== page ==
Integrating power monitoring systems
Q: Describe a mission critical facility in which you specified a system to monitor complex standby, back-up, or emergency power.
Shapiro: The financial client I referred to previously was designed to have 32 MVA, 2N medium-voltage utility services, an N+2 standby-generator plant, more than 16 MVA of UPS power, and 100,000 sq ft of computer room. All of these systems require the EPMS to interface with power quality monitoring at the utility, generator plants, UPS systems, and at the computer room distribution. Synchronized millisecond time stamping is required for all the major distribution systems with live electrical one-line diagrams and live load information down to the branch circuit breaker serving the computer equipment in the rack on the computer floor. The system has a dedicated LAN infrastructure with redundant servers and looped communication systems to eliminate the risk associated with a loss of communication in a single communications path. All monitoring systems have dedicated power redundancy to isolate the system from the impact of an electrical distribution failure and ensure continuous monitoring. A dedicated monitoring station is located in the operating engineers’ office with summary system alarms cross connected to the BMS. The system can be accessed through connection at any internal facility network connection. The system is not accessible outside of the facility via modem or Internet connection to ensure system reliability and security.
Strang: Unfortunately, we have not had the opportunity to specify a dedicated power monitoring system for such a mission critical facility. The power monitoring capability was built into the UPS equipment, which was out of our scope of work.
Young: One of our projects was a rather large data center and office building complex with on-site power generation installed to back up the data center, and as an additional benefit, provide power to the complex. With the power monitoring system installed, the owner is able, based on the power consumption recorded prior to an outage, to continue to provide power to the office complex in addition to the data center.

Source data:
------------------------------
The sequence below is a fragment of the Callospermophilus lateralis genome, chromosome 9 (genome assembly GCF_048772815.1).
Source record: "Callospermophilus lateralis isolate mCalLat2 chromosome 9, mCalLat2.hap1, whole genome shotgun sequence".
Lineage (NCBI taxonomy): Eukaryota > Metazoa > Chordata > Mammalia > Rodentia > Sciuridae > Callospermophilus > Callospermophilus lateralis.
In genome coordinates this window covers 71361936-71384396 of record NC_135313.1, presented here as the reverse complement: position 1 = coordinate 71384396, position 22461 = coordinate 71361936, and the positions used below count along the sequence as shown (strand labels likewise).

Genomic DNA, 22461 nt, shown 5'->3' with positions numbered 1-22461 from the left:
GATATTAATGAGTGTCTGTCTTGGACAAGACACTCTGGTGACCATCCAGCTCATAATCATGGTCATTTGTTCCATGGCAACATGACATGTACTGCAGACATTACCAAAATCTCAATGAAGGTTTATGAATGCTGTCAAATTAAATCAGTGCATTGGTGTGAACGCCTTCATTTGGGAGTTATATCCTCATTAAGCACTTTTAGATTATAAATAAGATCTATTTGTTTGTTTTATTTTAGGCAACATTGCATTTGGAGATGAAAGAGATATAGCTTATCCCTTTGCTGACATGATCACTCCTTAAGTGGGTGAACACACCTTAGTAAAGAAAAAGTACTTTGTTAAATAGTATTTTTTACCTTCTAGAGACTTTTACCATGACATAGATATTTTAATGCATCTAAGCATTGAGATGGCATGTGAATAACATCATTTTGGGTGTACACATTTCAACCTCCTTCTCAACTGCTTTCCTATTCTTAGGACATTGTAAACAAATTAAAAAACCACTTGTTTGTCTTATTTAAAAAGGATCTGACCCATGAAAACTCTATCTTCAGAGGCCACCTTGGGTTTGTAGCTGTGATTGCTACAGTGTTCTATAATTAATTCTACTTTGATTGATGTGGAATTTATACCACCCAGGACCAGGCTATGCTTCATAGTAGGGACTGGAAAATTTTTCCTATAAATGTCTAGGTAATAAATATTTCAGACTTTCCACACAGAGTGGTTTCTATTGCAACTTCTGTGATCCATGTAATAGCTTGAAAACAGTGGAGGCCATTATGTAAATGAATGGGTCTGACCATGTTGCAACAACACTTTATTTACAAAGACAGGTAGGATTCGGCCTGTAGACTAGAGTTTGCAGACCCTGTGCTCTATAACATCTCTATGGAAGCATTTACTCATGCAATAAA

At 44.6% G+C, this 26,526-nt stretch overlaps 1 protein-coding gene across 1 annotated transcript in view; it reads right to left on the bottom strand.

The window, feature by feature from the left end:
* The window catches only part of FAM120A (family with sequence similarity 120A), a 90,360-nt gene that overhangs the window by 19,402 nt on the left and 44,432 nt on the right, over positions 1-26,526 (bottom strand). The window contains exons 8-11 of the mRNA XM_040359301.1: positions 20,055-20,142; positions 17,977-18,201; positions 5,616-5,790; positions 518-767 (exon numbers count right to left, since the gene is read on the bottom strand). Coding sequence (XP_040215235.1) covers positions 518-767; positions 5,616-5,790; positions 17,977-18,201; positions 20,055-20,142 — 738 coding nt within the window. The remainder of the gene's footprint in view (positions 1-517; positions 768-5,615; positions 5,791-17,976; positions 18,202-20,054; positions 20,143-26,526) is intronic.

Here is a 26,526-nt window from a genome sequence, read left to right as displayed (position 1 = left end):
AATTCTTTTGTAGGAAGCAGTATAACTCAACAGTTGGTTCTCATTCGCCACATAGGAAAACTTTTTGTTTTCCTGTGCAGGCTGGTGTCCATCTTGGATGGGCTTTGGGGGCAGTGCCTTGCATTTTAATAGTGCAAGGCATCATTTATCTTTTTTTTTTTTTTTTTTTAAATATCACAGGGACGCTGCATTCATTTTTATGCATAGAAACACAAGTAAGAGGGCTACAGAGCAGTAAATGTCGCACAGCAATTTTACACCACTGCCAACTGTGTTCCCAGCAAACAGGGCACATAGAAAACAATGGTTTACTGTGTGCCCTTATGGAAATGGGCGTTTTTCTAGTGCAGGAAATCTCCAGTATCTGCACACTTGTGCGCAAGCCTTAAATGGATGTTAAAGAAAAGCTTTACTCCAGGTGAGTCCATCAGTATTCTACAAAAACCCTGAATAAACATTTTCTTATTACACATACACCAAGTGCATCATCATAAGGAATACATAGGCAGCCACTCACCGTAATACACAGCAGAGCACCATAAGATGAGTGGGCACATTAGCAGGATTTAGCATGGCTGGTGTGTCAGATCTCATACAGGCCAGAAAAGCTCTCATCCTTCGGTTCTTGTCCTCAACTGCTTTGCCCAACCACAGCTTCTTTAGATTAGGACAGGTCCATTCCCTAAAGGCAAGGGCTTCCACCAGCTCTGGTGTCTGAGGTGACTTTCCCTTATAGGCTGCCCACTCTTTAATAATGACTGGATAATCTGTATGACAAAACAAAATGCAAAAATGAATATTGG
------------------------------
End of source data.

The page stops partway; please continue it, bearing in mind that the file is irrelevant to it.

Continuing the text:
Q: Looking 2 to 5 years into the future, how do you think power monitoring systems will change?
Shapiro: I believe the HMI will become easier to use and better interfaces will be developed for use with portable and mobile devices. Power quality resolution and event capture will be enhanced, more devices will have communications, and power quality metering ability will be standard. These improvements will reduce the cost of the EPMS overall, make the EPMS easier to install, and even enable them to be cost effective to retrofit into a facility.
Strang: Looking two to five years into the future, I can see power monitoring systems having roughly the same features as now, except more cost effective due to competition and proliferation. We may see them more integrated with other systems (i.e., EMS/BMS) as a standard. I think with energy conservation and verification, and the general green movement, power monitoring systems will become a standard in system design, rather than an amenity only afforded by higher end facilities. Capturing the power flow of renewable source integration in distributed generation applications will also drive the need for power monitoring systems.
Yoon: We've traditionally focused on customer-financed and installed power monitoring solutions. If it was low cost/no cost, it would end up on every project, but it isn't. However, with utility-company smart-meter initiatives starting to materialize, many of our clients view that as an opportunity to defer/avoid the direct capital investment associated with power monitoring and participate in demand response program energy markets. It should be a win-win: the utility companies should be able to have more reliable power grids and building owners should be able to reduce operating costs.
The primary challenge is more of a legal than a technical issue. Who owns the smart meter energy usage information that is collected, how it can be used, and should it be made public? For example, in major municipalities, we're starting to see the adoption of benchmarking ordinances with mandatory reporting of building energy usage through Energy Star. While there are not yet formal penalties, such as cash fines to penalize poor scores, these mandatory public disclosure requirements still concern many building owners. The standard metric of energy use intensity doesn't necessarily reflect efficiency of the individual building systems, but rather overall energy usage for a given square footage of building area. Whether right or wrong, many new Class A buildings have been given a proverbial black eye through lower than expected Energy Star scores compared to what we would normally consider antiquated and obsolete buildings. This would seem to put agendas of energy efficiency and economic development at odds. Some have suggested that this gap can be bridged by linking a building's energy usage to economic contributions of the businesses within that building. It should be interesting seeing how our engineered solutions evolve to fit into this new world.
Young: More Internet protocol-based systems will be installed to minimize initial installation costs and to not only allow integration into BMSs, but also allow occupants to see a dashboard of energy consumption for their building.
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